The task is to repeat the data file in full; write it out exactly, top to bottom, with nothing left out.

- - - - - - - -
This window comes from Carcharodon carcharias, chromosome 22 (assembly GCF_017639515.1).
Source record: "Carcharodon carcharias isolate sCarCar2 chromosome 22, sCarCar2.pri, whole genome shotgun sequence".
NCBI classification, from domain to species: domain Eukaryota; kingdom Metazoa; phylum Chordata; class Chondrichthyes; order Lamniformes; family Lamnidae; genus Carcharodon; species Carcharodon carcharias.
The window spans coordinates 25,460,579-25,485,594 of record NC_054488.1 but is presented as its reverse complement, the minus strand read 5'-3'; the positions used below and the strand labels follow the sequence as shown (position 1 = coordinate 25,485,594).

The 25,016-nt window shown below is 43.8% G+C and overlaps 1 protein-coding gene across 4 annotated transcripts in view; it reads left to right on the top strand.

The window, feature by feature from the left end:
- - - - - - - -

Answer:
This window comes from Carcharodon carcharias, chromosome 22 (assembly GCF_017639515.1).
Source record: "Carcharodon carcharias isolate sCarCar2 chromosome 22, sCarCar2.pri, whole genome shotgun sequence".
NCBI classification, from domain to species: domain Eukaryota; kingdom Metazoa; phylum Chordata; class Chondrichthyes; order Lamniformes; family Lamnidae; genus Carcharodon; species Carcharodon carcharias.
The window spans coordinates 25,460,579-25,485,594 of record NC_054488.1 but is presented as its reverse complement, the minus strand read 5'-3'; the positions used below and the strand labels follow the sequence as shown (position 1 = coordinate 25,485,594).

The 25,016-nt window shown below is 43.8% G+C and overlaps 1 protein-coding gene across 4 annotated transcripts in view; it reads left to right on the top strand.

The window, feature by feature from the left end: